Pompeo meets Turkish FM Cavusoglu to seek pastor’s release

US secretary of state defends Turkey sanctions while Ankara says threats and sanctions won’t work.

U.S. Secretary of State Mike Pompeo arrives at Royal Malaysian Air Force base in Subang
US Secretary of State Mike Pompeo met his Turkish counterpart in Singapore [Lai Seng Sin/Reuters]

US Secretary of State Mike Pompeo has held talks with his Turkish counterpart Mevlut Cavusoglu in Singapore to seek the release of detained American pastor.

Friday’s meeting on the sidelines of the Southeast Asian security conference comes just days after the US hit senior Turkish officials with sanctions over the case, straining ties between the NATO allies.

Pompeo also said he would be seeking the release of several local employees of the US diplomatic missions in Turkey.

The Turkish foreign minister told his US counterpart that threats won’t work. “We have said from the start that the other side’s threatening language and sanctions will not get any result. We repeated this today,” Cavusoglu told reporters after the meeting.

The Evangelical Christian pastor, Andrew Craig Brunson, was arrested in December 2016 following a failed coup on charges of “committing crimes on behalf of terror groups without being a member” and espionage.


Pompeo defended Wednesday’s sanctions as a sign of how seriously the administration takes Brunson’s case.

“The Turks were on notice that the clock had run out and it was time for Pastor Brunson to be returned and I hope they’ll see this for what it is: a demonstration that we’re very serious,” he told reporters on board his plane as he flew to Singapore from Kuala Lumpur, Malaysia.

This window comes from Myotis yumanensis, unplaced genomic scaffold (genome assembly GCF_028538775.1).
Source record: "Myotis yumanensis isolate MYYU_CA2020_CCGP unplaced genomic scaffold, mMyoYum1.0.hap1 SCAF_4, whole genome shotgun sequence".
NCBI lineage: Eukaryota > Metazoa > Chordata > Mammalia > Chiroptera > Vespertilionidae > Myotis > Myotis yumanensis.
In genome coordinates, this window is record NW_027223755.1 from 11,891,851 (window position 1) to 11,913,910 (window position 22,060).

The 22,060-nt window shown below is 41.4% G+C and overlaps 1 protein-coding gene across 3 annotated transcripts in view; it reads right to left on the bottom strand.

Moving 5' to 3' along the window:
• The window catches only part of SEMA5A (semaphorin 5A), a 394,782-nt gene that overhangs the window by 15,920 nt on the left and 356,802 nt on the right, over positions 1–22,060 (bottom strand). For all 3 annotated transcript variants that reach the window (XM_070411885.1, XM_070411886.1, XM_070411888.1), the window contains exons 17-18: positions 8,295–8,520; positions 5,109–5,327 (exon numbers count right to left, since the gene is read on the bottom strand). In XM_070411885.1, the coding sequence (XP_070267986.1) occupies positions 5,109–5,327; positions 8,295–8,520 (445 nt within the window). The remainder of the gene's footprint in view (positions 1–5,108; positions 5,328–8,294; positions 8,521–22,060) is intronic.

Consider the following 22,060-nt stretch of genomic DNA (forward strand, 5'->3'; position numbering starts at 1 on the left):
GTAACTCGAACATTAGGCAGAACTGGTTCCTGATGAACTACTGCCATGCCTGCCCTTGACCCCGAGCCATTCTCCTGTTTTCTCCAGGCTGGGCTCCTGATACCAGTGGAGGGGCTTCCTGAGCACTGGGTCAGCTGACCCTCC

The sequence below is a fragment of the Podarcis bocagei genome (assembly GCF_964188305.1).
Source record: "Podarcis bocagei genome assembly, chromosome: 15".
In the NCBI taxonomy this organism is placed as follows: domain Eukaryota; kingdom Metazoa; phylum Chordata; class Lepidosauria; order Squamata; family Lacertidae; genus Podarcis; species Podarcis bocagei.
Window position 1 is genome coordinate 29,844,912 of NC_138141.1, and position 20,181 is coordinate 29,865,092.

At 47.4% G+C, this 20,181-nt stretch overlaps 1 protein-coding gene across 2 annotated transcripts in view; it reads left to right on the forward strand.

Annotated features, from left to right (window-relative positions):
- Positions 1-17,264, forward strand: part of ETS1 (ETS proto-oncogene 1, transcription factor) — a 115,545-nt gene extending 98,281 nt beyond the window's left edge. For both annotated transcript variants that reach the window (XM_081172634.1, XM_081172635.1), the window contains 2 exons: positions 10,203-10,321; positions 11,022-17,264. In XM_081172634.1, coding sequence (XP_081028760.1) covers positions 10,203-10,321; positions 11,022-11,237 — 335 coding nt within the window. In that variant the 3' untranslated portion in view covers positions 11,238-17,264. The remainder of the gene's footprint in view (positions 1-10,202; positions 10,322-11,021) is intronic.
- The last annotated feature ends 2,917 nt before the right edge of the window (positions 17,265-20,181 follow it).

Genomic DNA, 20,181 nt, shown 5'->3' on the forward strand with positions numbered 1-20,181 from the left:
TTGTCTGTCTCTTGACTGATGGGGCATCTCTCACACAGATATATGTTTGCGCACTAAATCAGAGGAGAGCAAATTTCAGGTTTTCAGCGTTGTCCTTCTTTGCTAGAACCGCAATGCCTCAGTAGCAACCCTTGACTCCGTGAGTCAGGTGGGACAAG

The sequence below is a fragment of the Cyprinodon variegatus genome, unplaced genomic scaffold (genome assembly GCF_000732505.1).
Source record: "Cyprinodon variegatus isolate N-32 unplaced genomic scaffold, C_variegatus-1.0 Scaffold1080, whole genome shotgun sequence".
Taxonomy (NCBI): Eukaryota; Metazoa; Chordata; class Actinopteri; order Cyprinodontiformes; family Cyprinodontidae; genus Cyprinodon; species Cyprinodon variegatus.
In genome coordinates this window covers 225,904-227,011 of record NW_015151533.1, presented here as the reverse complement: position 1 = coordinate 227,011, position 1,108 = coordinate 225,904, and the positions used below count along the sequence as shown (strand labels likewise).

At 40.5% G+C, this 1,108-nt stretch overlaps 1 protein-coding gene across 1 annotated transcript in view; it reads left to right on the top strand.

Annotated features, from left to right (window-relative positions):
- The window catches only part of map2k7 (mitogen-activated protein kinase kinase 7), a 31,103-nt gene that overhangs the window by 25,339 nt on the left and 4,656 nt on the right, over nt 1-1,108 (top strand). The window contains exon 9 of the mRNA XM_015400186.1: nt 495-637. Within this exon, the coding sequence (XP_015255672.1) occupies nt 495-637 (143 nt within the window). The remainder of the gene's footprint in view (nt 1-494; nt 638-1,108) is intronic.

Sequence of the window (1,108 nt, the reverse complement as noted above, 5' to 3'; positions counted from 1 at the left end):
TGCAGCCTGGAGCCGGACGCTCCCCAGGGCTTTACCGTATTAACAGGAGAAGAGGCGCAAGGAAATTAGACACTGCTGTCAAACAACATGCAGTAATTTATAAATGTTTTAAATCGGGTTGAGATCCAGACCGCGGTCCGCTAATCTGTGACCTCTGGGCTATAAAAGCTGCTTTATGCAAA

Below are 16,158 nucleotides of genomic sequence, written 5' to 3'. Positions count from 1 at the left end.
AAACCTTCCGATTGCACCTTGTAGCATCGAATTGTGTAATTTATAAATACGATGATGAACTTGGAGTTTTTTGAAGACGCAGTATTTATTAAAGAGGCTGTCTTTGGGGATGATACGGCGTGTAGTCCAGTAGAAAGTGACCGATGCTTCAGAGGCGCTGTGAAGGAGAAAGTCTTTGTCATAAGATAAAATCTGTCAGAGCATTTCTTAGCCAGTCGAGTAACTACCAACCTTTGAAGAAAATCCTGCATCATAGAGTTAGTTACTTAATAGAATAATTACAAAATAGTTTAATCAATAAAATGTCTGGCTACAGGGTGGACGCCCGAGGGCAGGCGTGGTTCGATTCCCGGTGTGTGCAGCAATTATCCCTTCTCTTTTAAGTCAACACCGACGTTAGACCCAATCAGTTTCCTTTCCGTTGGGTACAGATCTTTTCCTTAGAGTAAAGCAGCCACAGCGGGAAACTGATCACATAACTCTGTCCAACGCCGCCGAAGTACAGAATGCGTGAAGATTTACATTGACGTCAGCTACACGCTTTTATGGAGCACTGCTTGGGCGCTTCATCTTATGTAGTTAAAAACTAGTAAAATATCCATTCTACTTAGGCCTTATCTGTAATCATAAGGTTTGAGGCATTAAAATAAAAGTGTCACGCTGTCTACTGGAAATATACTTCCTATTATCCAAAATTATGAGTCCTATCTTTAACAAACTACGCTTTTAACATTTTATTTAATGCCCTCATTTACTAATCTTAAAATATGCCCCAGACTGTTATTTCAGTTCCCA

“We consider this one of the many issues that we have with the Turks,” Pompeo added.

He did not elaborate but Washington and Ankara have been at odds over numerous matters, including Turkey’s continued detention of three Turkish employees of the US consulate in Istanbul, as well as military activity in northern Syria, and Turkey’s plans to buy an advanced air defence system from Russia.

“Brunson needs to come home as do all the Americans being held by the Turkish government,” he said.

Brunson and the US government vehemently deny the charges. 

Andrew Brunson faces a prison sentence of up to 35 years if convicted [Evren Atalay/Anadolu]
Andrew Brunson faces a prison sentence of up to 35 years if convicted [Evren Atalay/Anadolu]

Last week, President Donald Trump and Vice President Mike Pence threatened to impose sanctions on Turkey if Brunson were not immediately released. 

Turkish President Recep Tayyip Erdogan has rejected the US demands, saying his government won’t back down and is willing to “go its own way” if the US acted.

The Turks have also vowed to retaliate for the sanctions “without delay.”

The Turkish foreign ministry called the sanctions a “disrespectful intervention in our legal system” that would harm “the constructive efforts towards resolving problems between the two countries.”

Although he was released to home detention, he faces a prison sentence of up to 35 years if he is convicted on both counts at the end of his ongoing trial.

The pastor has lived in Turkey for 23 years and led the Izmir Resurrection Church.

Under the sanctions to be imposed by the Treasury Department, any property, or interest in property, belonging to Justice Minister Abdulhamit Gul or Interior Minister Suleyman Soylu within US jurisdiction would be blocked. Americans would generally be prohibited from doing business with them.

Erdogan has denied speculation that there had been an agreement to swap Brunson for Turkish citizens being held abroad, particularly 27-year-old Ebru Ozkan. Ozkan had been detained by Israel but was deported to Turkey this month.

Erdogan has also warned that Turkey would seek international arbitration if the US refused to deliver F-35 fighter jets in retaliation.

Source: News Agencies